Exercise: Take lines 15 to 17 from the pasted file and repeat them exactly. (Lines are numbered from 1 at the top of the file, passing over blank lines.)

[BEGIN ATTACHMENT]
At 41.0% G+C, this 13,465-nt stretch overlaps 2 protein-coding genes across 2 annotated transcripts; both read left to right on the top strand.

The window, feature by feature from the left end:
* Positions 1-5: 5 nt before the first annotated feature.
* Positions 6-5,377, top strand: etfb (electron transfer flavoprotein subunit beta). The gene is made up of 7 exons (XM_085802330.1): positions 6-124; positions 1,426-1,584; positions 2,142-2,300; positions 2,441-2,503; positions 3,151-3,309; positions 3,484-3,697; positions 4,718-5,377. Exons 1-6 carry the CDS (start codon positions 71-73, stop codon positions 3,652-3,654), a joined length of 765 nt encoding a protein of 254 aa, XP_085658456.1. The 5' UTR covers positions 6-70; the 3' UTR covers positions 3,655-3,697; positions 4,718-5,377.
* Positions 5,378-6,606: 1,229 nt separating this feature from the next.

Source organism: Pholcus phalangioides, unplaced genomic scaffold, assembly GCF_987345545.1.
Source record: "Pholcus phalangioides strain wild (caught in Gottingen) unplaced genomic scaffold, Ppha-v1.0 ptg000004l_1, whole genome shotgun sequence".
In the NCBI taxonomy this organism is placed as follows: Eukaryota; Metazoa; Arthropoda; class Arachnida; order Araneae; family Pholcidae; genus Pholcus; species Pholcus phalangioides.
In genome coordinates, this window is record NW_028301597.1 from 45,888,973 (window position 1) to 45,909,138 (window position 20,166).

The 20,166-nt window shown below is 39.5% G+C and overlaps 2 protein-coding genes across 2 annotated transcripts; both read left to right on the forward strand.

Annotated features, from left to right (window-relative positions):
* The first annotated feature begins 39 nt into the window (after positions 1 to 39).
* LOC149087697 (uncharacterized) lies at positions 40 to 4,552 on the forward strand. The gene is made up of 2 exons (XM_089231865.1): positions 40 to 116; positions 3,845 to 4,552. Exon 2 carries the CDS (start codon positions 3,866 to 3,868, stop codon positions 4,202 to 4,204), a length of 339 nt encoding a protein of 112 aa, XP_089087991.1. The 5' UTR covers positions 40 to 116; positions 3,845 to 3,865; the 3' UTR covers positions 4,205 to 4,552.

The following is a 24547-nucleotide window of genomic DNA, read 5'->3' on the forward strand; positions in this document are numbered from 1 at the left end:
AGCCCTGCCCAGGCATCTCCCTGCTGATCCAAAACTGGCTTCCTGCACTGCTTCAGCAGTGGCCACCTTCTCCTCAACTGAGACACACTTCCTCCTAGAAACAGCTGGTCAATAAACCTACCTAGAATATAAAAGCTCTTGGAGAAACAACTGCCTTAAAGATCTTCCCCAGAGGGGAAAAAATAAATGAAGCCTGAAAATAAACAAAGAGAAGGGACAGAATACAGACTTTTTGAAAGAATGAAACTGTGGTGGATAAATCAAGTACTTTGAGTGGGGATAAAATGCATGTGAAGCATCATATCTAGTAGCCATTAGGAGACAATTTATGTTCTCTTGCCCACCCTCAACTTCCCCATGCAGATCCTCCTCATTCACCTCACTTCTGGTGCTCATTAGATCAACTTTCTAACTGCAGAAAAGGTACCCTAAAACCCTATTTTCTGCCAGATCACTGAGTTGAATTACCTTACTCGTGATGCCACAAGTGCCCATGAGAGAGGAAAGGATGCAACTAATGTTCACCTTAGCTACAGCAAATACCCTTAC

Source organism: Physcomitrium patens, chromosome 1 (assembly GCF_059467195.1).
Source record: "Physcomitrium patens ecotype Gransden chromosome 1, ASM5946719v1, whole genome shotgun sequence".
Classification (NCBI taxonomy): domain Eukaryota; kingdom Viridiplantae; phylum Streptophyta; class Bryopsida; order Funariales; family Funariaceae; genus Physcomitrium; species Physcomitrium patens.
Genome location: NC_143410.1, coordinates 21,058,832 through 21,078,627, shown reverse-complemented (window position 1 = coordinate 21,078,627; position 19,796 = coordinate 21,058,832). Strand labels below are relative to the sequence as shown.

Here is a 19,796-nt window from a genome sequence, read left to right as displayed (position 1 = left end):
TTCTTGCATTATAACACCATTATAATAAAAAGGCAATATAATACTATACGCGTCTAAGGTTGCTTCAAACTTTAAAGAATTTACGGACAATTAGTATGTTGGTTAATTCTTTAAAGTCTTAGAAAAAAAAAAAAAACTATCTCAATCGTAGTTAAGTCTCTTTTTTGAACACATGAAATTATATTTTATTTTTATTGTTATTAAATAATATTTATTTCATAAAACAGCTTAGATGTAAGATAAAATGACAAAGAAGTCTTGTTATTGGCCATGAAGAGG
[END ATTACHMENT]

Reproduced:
AGCCCTGCCCAGGCATCTCCCTGCTGATCCAAAACTGGCTTCCTGCACTGCTTCAGCAGTGGCCACCTTCTCCTCAACTGAGACACACTTCCTCCTAGAAACAGCTGGTCAATAAACCTACCTAGAATATAAAAGCTCTTGGAGAAACAACTGCCTTAAAGATCTTCCCCAGAGGGGAAAAAATAAATGAAGCCTGAAAATAAACAAAGAGAAGGGACAGAATACAGACTTTTTGAAAGAATGAAACTGTGGTGGATAAATCAAGTACTTTGAGTGGGGATAAAATGCATGTGAAGCATCATATCTAGTAGCCATTAGGAGACAATTTATGTTCTCTTGCCCACCCTCAACTTCCCCATGCAGATCCTCCTCATTCACCTCACTTCTGGTGCTCATTAGATCAACTTTCTAACTGCAGAAAAGGTACCCTAAAACCCTATTTTCTGCCAGATCACTGAGTTGAATTACCTTACTCGTGATGCCACAAGTGCCCATGAGAGAGGAAAGGATGCAACTAATGTTCACCTTAGCTACAGCAAATACCCTTAC

Source organism: Physcomitrium patens, chromosome 1 (assembly GCF_059467195.1).
Source record: "Physcomitrium patens ecotype Gransden chromosome 1, ASM5946719v1, whole genome shotgun sequence".